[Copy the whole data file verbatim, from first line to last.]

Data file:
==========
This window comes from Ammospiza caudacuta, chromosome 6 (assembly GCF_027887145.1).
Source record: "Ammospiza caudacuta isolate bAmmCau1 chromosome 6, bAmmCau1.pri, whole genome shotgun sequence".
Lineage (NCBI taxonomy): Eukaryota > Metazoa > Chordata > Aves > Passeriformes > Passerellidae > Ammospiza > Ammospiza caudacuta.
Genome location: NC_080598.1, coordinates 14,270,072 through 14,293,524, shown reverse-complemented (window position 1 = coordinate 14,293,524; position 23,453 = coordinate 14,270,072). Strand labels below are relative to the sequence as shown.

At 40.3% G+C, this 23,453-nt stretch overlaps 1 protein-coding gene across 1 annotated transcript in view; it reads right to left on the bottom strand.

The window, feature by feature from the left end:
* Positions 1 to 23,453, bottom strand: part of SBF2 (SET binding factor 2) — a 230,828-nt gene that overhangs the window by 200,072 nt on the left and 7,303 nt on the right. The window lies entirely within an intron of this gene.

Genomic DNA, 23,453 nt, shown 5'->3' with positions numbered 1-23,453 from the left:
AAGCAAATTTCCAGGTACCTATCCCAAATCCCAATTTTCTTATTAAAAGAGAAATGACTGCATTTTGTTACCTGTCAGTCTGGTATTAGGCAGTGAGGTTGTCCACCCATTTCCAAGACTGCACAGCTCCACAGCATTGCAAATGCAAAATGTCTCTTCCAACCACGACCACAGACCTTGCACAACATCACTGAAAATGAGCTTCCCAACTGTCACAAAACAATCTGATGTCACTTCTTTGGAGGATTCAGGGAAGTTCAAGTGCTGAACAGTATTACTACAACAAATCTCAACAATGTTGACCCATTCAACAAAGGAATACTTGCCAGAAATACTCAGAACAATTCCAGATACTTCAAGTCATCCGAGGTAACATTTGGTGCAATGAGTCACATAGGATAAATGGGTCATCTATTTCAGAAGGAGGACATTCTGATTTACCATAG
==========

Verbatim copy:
This window comes from Ammospiza caudacuta, chromosome 6 (assembly GCF_027887145.1).
Source record: "Ammospiza caudacuta isolate bAmmCau1 chromosome 6, bAmmCau1.pri, whole genome shotgun sequence".
Lineage (NCBI taxonomy): Eukaryota > Metazoa > Chordata > Aves > Passeriformes > Passerellidae > Ammospiza > Ammospiza caudacuta.
Genome location: NC_080598.1, coordinates 14,270,072 through 14,293,524, shown reverse-complemented (window position 1 = coordinate 14,293,524; position 23,453 = coordinate 14,270,072). Strand labels below are relative to the sequence as shown.

At 40.3% G+C, this 23,453-nt stretch overlaps 1 protein-coding gene across 1 annotated transcript in view; it reads right to left on the bottom strand.

The window, feature by feature from the left end:
* Positions 1 to 23,453, bottom strand: part of SBF2 (SET binding factor 2) — a 230,828-nt gene that overhangs the window by 200,072 nt on the left and 7,303 nt on the right. The window lies entirely within an intron of this gene.

Genomic DNA, 23,453 nt, shown 5'->3' with positions numbered 1-23,453 from the left:
AAGCAAATTTCCAGGTACCTATCCCAAATCCCAATTTTCTTATTAAAAGAGAAATGACTGCATTTTGTTACCTGTCAGTCTGGTATTAGGCAGTGAGGTTGTCCACCCATTTCCAAGACTGCACAGCTCCACAGCATTGCAAATGCAAAATGTCTCTTCCAACCACGACCACAGACCTTGCACAACATCACTGAAAATGAGCTTCCCAACTGTCACAAAACAATCTGATGTCACTTCTTTGGAGGATTCAGGGAAGTTCAAGTGCTGAACAGTATTACTACAACAAATCTCAACAATGTTGACCCATTCAACAAAGGAATACTTGCCAGAAATACTCAGAACAATTCCAGATACTTCAAGTCATCCGAGGTAACATTTGGTGCAATGAGTCACATAGGATAAATGGGTCATCTATTTCAGAAGGAGGACATTCTGATTTACCATAG